Children and GDPR: protecting children’s data online

Protecting children’s data online must come to the forefront of GDPR enforcement following violations of child privacy online.

It has been a year since the General Data Protection Regulation (GDPR) came into force. Last May we saw businesses scrambling to get their houses in order realising the hefty fines they could face and others burying their heads in the sand. Violations for non-compliance can result in penalties up to four per cent of the organisations worldwide revenue or €20 million, whichever is greater.

GDPR: a year in review

Cisco’s latest data privacy benchmark study assessed how prepared organisations are for GDPR, and how the new regulations, are affecting them. A total of 59 per cent of companies report they are meeting all or most of GDPR requirements today, with another 29 per cent expecting to get there within a year. The top challenges to getting ready for GDPR were identified as data security, employee training, and keeping up with the evolving regulations.

In the first year, we have seen large scale data breaches reported. An organisation must report data breaches to their data protection authority within 72 hours. A new report from DLA Piper indicates 59,430 data breaches have been reported to EU supervisory authorities since the GDPR compliance deadline of 25 May 2018. The majority of the data breaches have been reported in the Netherlands (15,400), Germany (12,600), and the United Kingdom (10,600). According to the European Commission 40,000 data breach notifications were reported to data protection authorities (DPAs) across the EU; and there were 90,000 complaints from EU citizens from May 2018, when the regulation came into force, to January 2019.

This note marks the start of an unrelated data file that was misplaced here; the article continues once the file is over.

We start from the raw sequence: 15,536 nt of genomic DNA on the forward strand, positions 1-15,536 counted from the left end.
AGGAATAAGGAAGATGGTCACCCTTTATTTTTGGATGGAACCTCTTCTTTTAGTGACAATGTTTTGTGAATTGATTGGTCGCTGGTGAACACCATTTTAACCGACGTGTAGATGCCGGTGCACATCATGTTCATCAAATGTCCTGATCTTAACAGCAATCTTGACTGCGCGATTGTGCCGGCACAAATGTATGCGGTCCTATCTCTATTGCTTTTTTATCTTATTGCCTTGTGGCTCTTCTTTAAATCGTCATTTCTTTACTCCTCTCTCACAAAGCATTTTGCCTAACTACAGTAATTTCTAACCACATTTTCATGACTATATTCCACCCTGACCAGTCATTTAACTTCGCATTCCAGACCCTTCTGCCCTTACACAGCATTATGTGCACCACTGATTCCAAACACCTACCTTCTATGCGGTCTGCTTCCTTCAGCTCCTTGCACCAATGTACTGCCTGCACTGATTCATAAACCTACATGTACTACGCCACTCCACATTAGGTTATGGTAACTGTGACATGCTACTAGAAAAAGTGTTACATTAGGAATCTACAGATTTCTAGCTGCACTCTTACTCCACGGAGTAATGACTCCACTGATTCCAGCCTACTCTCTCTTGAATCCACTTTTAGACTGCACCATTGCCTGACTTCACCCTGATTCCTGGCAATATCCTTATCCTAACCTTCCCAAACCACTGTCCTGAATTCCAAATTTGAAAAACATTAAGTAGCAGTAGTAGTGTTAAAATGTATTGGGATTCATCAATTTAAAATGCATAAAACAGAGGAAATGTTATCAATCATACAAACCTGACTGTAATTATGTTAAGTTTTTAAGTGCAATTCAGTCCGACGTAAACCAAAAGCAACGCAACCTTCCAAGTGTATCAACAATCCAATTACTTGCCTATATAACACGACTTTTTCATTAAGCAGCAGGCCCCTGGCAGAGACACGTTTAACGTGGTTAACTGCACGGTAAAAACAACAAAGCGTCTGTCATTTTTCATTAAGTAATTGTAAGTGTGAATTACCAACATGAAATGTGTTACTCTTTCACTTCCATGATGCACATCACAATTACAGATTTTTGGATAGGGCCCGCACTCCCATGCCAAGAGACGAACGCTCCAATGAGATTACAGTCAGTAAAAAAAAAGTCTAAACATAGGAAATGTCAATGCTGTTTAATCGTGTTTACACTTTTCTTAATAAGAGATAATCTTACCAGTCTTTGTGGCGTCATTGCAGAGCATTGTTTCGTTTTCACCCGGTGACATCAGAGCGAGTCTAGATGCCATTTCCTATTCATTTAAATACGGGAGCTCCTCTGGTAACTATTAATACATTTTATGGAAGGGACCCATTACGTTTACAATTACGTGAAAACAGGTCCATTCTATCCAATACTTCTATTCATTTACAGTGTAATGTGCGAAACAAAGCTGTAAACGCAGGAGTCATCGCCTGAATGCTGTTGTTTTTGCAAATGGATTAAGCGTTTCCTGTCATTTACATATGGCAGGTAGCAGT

The largest fine issued was €50,000,000 to Google for failing to gain valid consent for processing data by France’s data protection regulator, CNIL. CNIL said that the fine was issued because Google failed to provide enough information to users about its data consent policies and did not give them enough control over how their information is used. To date, only a relatively small number of fines have been issued in relation to data breaches. Many supervisory authorities are struggling with the volume of breach notices they have received and there is a considerable backlog to get through. Some data breaches reported in 2018 may still result in fines.

Children and GDPR

The protection of children’s data online has not been in the spotlight to date, but that does not mean it is not coming. Actions against companies for violations of children’s online privacy have been mainly under the US Children’s Online Privacy Protection Act regulation (COPPA) in the past few months, such as the case of popular app Tik Tok fined $5.7 million (€5.08 million) for improperly collecting children’s data. This is set to change. The European Data Protection Board (EDPB), an EU body that works to help ensure that data protection law is applied consistently across the EU, announced its work plan for the next two years and has listed the guidelines it will adopt. These include adopting guidelines on children’s data. These guidelines will carry weight when it comes to enforcing the GDPR with respect to children. In addition, the Information Commissioner’s Office (ICO), the UK DPA, has been working on an Age Appropriate Design Code that should be released soon.

There are a number of key areas to address when processing children’s data. These include consent, the rights of the child and privacy notices.